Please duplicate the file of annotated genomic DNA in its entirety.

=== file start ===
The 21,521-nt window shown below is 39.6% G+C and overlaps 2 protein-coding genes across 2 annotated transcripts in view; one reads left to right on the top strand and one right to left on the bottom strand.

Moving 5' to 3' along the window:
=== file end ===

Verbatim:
The 21,521-nt window shown below is 39.6% G+C and overlaps 2 protein-coding genes across 2 annotated transcripts in view; one reads left to right on the top strand and one right to left on the bottom strand.

Moving 5' to 3' along the window: